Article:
Acute Leukemias Flashcards Preview

Blood and Lymph Unit II > Acute Leukemias > Flashcards

Flashcards in Acute Leukemias Deck (17)
Loading flashcards...

How frequent are chromosomal abnormalities in AML and ALL, and what general consequences do they have?

Chromosomal abnormalities are present in 95% of AML and 90% of ALL cases. They affect oncogenes, tumor suppressor genes, and apoptosis pathway genes, leading to a situation where both maturation/differentiation is blocked and cells are not dependent on external factors for growth.


At what stage of the cell line do AML mutations occur?

Genetic perturbations occur at the level of the pluripotent stem cell or one of the committed progenitors. Thus, AML cells may be from any of the myeloid lineages. This also leads to the existence of "leukemic stem cells" which have unlimited potential for self-renewal and proliferation.


At what stage of the cell line to ALL mutations occur?

Genetic perturbations in ALL occur at the level of the lymphoid stem cell. Clonal progeny of the affected cell commit to B or T-cell lineage, but maturation is blocked at one of the early stages.


What are the risk factors associated with acute leukemias?

1) Previous chemotherapy, esp. involving DNA alkylating agents or topoisomerase-II inhibitors. 2) Tobacco smoke. 3) Ionizing radiation. 4) Benzene exposure. 5) Genetic disorders including Down Syndrome, Bloom syndrome, Fanconi anemia, and ataxia-telangiectasia. Most patients with acute leukemias will NOT have any predisposing risk factors.


What are the symptoms of acute leukemia?

Fatigue; Malaise; Dyspnea; Easy bruising; Weight loss; Sometimes bone or abdominal pain; rarely neurological symptoms.


What are the signs of acute leukemia?

Anemia and pallor; Thrombocytopenia (hemorrhage, petechiae, ecchymoses); Fever and infection (pneumonia, sepsis); Adenopathy, hepatosplenomegaly, mediastinal mass; rarely Gum or skin infiltration, renal enlargement and insufficiency, and cranial neuropathy.


What is leukopheresis and when is it used?

Leukopheresis is the mechanical removal of white blood cells from the peripheral blood. It is used when there is a severe excess of white blood cells that are causing hyperviscosity or thrombotic problems.


How is ALL diagnosed?

ALL does not have a set percentage of lymphocytes required (usually extremely high anyway). Lymphoblasts tend to be smaller than myeloblasts, but actual designation and assignment of T or B lineage depends on immunophenotyping. Lymphoblasts express TdT (lymphoblast immaturity), and CD34 (immaturity marker) which is also expressed by myeloblasts


What is the proportion of ALL cases that are B cell derived and what markers do they display?

80-85% of ALL cases are B-ALL. They express B-lineage antigens CD19, CD22, and/or CD79a. They usually do NOT express markers of mature B-cells including CD20 or surface Ig.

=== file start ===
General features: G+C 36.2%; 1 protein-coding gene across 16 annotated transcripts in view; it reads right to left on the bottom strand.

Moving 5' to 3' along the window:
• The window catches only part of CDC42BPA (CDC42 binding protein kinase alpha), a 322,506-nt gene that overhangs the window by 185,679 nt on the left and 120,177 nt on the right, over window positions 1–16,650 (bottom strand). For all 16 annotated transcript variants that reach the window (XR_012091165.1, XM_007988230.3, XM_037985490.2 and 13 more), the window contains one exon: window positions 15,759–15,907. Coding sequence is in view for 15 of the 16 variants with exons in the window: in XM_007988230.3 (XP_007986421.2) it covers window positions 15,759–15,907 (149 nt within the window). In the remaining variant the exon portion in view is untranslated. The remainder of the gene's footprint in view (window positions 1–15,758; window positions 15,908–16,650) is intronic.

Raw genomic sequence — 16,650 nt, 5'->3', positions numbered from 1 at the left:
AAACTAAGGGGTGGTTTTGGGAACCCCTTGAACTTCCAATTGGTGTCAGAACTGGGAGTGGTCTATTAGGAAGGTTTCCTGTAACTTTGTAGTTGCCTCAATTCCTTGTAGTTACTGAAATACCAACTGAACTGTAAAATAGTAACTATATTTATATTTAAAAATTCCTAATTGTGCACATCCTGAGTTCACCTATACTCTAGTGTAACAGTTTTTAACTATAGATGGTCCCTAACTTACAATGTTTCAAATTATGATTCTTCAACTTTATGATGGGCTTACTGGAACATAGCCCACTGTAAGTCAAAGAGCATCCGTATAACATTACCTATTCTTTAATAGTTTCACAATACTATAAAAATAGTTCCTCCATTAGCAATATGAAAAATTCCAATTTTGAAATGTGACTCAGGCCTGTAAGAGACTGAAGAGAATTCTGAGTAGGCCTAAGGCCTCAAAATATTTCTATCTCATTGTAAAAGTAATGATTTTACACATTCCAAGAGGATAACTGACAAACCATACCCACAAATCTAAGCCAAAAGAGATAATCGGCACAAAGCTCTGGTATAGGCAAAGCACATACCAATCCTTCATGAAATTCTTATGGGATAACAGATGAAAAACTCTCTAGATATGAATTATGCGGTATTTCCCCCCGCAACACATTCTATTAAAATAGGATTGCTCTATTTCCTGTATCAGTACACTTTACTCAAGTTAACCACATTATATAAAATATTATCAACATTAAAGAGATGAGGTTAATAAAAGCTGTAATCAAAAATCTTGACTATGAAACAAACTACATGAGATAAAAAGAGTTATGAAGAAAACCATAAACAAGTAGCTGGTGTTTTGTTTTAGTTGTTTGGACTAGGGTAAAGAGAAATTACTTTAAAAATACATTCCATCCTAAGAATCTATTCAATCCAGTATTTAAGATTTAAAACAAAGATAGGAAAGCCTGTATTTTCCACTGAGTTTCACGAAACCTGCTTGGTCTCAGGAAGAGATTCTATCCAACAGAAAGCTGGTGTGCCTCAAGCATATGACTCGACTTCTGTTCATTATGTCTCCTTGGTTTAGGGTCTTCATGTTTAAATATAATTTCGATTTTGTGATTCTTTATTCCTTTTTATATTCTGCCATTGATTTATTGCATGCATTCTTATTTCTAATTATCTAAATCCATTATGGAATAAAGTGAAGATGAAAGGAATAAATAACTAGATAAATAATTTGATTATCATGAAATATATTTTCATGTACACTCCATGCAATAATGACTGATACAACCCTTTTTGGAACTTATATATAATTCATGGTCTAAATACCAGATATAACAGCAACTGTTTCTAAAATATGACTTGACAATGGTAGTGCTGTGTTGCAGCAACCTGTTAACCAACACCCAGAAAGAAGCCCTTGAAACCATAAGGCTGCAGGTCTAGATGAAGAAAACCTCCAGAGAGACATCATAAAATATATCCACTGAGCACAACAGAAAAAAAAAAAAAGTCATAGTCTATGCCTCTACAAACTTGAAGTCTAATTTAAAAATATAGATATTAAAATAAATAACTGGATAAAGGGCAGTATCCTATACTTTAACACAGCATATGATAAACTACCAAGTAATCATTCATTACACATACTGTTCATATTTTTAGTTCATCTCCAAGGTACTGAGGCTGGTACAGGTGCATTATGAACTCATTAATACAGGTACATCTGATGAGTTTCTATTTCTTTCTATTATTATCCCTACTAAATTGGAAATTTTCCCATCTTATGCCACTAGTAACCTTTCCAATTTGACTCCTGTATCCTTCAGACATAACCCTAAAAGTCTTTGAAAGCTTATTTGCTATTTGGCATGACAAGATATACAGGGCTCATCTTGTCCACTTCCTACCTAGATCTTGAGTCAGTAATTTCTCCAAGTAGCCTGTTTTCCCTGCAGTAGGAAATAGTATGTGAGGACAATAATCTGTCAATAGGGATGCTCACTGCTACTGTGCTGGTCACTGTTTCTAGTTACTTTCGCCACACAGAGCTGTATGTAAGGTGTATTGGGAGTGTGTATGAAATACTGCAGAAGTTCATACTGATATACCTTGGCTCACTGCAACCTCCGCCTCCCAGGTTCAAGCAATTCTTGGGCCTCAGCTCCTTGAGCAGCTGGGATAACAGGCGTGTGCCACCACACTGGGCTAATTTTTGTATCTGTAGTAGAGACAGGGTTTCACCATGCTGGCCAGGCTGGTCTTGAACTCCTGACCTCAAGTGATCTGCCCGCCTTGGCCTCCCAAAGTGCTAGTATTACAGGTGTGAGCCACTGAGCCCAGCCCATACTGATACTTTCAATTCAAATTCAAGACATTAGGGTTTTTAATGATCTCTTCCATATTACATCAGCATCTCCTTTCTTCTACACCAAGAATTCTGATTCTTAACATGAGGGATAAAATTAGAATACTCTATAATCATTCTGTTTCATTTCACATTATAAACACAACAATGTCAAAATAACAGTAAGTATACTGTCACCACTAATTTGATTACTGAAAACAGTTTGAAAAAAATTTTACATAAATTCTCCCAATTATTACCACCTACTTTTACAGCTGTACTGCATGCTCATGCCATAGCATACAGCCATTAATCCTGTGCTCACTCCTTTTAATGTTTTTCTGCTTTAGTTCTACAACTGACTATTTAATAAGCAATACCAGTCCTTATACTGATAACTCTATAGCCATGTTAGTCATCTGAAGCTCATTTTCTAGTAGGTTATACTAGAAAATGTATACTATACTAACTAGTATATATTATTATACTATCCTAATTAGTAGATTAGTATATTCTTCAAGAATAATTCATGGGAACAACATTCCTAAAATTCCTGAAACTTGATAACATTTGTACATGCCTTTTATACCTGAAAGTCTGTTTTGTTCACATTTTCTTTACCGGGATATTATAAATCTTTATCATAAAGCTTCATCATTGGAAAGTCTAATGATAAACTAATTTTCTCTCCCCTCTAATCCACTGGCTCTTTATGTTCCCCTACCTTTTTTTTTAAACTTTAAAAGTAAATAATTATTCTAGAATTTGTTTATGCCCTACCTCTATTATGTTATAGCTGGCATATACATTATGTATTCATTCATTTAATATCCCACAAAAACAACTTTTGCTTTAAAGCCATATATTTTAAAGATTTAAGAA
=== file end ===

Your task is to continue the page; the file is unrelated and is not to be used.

What are the cytogenic markers of B-ALL?

t(9;22) BCR-ABL1 Produces smaller BCR-ABL product (190kd) and has the worst prognosis of all ALL subtypes. Translocations of 11q23 MLL frequently seen in B-ALL of neonates and infants (<1 yo ALL patients. t(12:21) ETV6-RUNX1 Very favorable prognosis


What is the frequency and hallmarks of T-ALL?

T-ALL is the minority of ALL cases (20-25%). More common in adolescents and young adults than children and favors males over females. Also more often has an LBL mass, usually a mediastinal mass.


What markers does T-ALL often express?

T-ALL expresses the T-lineage antigens CD2, CD3, and/or CD7. May express both CD4 and CD8, either one, or neither. Often express immaturity markers CD99 and CD1a.


How is AML diagnosed and what antigenic (CD) markers are present? For Monocytes? For megakaryoblasts?

>20% myeloblasts in the marrow or peripheral blood. Presence of Auer Rods. Presence of CD34, CD117, or Myeloperoxidase. Monocytic differentiation is marked by CD64 & CD14. Megakaryoblastic differentiation is marked by CD41 and CD61.


What are some important cytogenic findings related to AML?

t(15:17) PML-RARA (APL) Treatable with retinoid acid (vitamin A), good prognosis, associated with DIC. t(1:22) Infants with Down Syndrome, megakaryoblastic diff and good prognosis. Abnormal 11q23 MLL Gene may be fused with multiple different partners (hence only one gene listed, no translocation) Monocytic differentiation, poor prognosis


What is t-AML and what causes it?

Therapy related AML arises secondary to DNA damage from prior chemotherapy, usually due to DNA alkylating agents or topoisomerase inhibitors. Alkylating agents: 2-8 years after treatment, loss of chromosome 5 or 7. Topoisomerase Inh: 1-2 years after treatment, rearrangement of MLL 11q23. All forms of t-AML have very poor prognosis.


What defines AML NOS?

AML Not Otherwise Specified: around 50% of cases of AML do not have cytogenic findings consistent with other categories of AML, and do not have a history for t-AML or MDS


What are the survival times and treatment of last resort for AML?

Survival times are generally 10 years for those with good prognosis. Treatment of last resort is Stem Cell Transfer, but the patient's performance status must be considered.